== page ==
Varonis recently released the 2021 Financial Data Risk Report which showed that, on average, new hires at financial institutions have unrestricted access to 11 million files on their first day of work. Now, imagine this is your company. You have 11 million sensitive files with access spread out across a whole new set of endpoints and user agents as your workforce has shifted to remote work, making every connection a potential attack vector. Not only do you have to clean up millions of file permissions, but you also have to protect those files from moving into the wrong hands. People simply cannot do this alone, and frankly, they shouldn’t have to. You are going to need some real help with this. You need a security automation budget that makes the impossible a reality, from classifying files to alerting on their movement and restricting access.
In cost savings with automated remediation over 3 years
|In time savings per folder searched||
In annual cost avoidance from limiting attack surface
Forrester, Total Economic Impact of the Varonis Data Security Platform, March, 2020
On the compliance front, you survived Sarbanes-Oxley (SOX) and the General Data Privacy Regulation (GDPR) rollouts, and then just as you were done dusting yourselves off, the California Consumer Privacy Act (CCPA) came along and sucked away the last vestiges of energy from your team.
Forgive us for asking so soon, but what’s your plan for the California Privacy Rights Act (CPRA)? This legislation passed in the 2020 general election and will take effect at the beginning of 2023, but it will apply retroactively to data collected at the beginning of 2022.
The new law includes a new class of data called “Sensitive Personal Information” that goes well-beyond the definitions in the to-be-deprecated CCPA, and includes data as specific and granular as geolocation and even biometric information. Do you have a plan for identifying and governing data like this according to the new criteria?
“The number of security regulations, usually in the form of geography- or industry-specific compliance mandates for protecting personally identifiable information (PII), is still increasing.”
-Planning Guide for Security and Risk Management, Gartner, October 2020
There is also speculation that one of the 30-plus bills sitting in congress could finally break out in 2021 and make it to a vote, the result of which could potentially supersede any previous governance requirements. Breathe deeply. Legislators move slowly, but you’ll need to get moving on this now, too.
It’s hard enough to keep up with the latest data privacy and governance regulations, but as long as these regulations continue at a state instead of continental level, this is a problem that is going to get worse before it gets any better. Your data is sprawling. Your workforce is everywhere. The laws are changing. You need a security and compliance automation budget, because even as hard as your team works, they can’t do it alone.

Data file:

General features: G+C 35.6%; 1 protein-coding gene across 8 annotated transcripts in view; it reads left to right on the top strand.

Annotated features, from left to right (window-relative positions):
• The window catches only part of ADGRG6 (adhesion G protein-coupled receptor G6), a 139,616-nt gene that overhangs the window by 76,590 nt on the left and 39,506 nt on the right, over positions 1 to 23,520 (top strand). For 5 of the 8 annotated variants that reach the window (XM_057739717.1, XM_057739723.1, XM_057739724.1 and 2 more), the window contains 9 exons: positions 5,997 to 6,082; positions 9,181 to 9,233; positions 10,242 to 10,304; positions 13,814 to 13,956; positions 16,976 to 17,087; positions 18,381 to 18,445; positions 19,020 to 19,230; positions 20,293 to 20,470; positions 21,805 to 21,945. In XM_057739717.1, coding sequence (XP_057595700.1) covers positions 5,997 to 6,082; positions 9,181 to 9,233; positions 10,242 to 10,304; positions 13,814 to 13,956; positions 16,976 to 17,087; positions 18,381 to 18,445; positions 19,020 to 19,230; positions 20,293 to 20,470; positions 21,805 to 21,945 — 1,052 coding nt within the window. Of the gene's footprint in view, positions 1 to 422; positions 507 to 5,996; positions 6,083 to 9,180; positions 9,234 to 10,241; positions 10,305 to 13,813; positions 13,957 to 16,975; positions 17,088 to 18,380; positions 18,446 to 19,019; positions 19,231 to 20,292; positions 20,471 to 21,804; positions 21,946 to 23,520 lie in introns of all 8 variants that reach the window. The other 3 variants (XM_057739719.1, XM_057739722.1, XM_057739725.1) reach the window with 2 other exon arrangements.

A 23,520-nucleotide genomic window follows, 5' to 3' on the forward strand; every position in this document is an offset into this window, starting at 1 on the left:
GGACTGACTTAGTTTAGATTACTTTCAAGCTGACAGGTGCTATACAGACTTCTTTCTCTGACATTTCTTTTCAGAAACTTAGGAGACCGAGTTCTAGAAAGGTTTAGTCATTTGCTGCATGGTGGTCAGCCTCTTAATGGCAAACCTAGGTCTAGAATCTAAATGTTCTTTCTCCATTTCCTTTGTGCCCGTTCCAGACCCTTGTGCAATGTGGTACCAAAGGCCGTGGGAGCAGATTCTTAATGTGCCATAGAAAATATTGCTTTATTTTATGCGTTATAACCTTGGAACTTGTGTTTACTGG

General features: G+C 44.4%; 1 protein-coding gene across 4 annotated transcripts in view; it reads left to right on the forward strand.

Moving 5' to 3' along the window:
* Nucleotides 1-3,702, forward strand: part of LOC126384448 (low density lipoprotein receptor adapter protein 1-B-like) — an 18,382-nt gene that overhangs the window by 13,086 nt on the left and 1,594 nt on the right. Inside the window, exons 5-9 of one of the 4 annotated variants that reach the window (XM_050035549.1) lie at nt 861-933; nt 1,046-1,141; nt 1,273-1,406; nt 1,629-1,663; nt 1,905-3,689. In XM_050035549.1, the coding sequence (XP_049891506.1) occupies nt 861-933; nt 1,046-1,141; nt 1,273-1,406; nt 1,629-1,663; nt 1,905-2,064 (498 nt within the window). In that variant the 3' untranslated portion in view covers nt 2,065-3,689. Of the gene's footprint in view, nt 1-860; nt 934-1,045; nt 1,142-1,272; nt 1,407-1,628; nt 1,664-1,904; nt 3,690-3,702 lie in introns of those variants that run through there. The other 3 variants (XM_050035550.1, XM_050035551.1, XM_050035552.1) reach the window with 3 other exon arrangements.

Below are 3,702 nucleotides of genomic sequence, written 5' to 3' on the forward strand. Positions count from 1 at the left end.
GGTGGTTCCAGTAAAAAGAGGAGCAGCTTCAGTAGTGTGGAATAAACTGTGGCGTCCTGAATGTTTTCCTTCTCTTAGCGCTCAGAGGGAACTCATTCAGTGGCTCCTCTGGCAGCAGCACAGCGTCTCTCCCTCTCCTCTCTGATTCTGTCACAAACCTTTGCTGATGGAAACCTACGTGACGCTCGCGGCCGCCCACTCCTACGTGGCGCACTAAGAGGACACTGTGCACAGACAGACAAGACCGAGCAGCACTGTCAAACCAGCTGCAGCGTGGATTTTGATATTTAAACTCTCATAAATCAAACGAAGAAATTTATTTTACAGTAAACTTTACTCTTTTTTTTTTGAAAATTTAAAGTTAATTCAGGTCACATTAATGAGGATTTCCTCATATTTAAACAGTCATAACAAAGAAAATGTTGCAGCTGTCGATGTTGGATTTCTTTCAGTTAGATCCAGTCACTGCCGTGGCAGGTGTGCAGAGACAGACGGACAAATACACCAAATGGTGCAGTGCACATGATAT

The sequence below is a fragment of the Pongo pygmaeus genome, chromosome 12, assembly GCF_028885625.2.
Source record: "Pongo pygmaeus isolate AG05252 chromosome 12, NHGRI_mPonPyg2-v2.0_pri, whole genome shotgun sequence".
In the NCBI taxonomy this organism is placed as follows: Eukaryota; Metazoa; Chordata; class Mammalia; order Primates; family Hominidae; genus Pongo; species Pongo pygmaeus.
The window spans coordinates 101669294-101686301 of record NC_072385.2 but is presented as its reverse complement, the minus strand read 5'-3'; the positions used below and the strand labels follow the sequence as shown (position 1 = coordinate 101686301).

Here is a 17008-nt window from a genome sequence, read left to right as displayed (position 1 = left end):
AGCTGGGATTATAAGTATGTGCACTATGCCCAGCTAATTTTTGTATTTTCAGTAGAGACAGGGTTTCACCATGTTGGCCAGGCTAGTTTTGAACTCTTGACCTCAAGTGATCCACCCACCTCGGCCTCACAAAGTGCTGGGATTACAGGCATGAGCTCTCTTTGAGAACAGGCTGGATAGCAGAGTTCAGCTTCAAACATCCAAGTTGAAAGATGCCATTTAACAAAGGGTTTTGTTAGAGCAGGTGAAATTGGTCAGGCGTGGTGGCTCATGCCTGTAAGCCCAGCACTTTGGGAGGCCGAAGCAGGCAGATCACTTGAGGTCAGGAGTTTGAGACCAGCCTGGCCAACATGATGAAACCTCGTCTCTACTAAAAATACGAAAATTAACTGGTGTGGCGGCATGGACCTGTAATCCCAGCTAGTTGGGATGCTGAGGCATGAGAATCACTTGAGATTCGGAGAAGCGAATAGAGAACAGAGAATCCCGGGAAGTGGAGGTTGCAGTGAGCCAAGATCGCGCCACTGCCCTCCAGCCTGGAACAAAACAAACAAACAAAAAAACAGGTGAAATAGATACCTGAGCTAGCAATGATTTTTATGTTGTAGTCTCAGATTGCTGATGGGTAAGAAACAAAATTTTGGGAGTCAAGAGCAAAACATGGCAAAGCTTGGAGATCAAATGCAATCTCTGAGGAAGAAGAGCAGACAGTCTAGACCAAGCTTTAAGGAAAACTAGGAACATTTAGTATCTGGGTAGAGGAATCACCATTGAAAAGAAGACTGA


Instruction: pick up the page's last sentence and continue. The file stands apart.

72% of senior risk managers believe automation will help them meet emerging worldwide compliance standards.
Insider Threat Detection
Politics and global health are two hot-button topics in the virtual hallways of every organization right now. The stresses of the past year have put unusual, and more importantly – unseen – burdens on employees and insiders at all levels on the org chart. Whether these stresses are endemic to your insiders and their families or are being applied either deliberately or inadvertently by external forces, people are generally stressed out lately.
Best Practices: Mitigating Insider Threats, Forrester, 2019
Recent research from Forrester supports this stress reading, noting that insider threats resulting from abuse and malicious intent, as opposed to inadvertent misuse or accident, are on the rise. In fact, they found that over half of the incidents an organization experienced were a result of insiders.
As any CIA operative can tell you, exaggerated stress levels can lead to abnormal behavior and vulnerabilities in people. But, believe it or not, your organization can indeed establish baseline behavioral patterns for users within your technology environments.
When data starts moving or people start behaving in unusual ways, it’s often the first sign of risky insider activity. Is Bob in procurement having a bad day? Well, he might be, but with your insider threat detection budget, you can spin up detection solutions and be the CISO who doesn’t have to speculate.
Remote Data Security
It’s a hard fact of 2020’s accelerated digital transformation: remote work is here to stay. This is a good thing by many management standards as this new reality takes significant cost centers off the balance sheet as CapEx investments, effectively amortizing them as OpEx spending over time. Moreover, the remote work option becomes a strategic advantage in opening up your organization to the best talent from anywhere in the world. This is a great thing, right?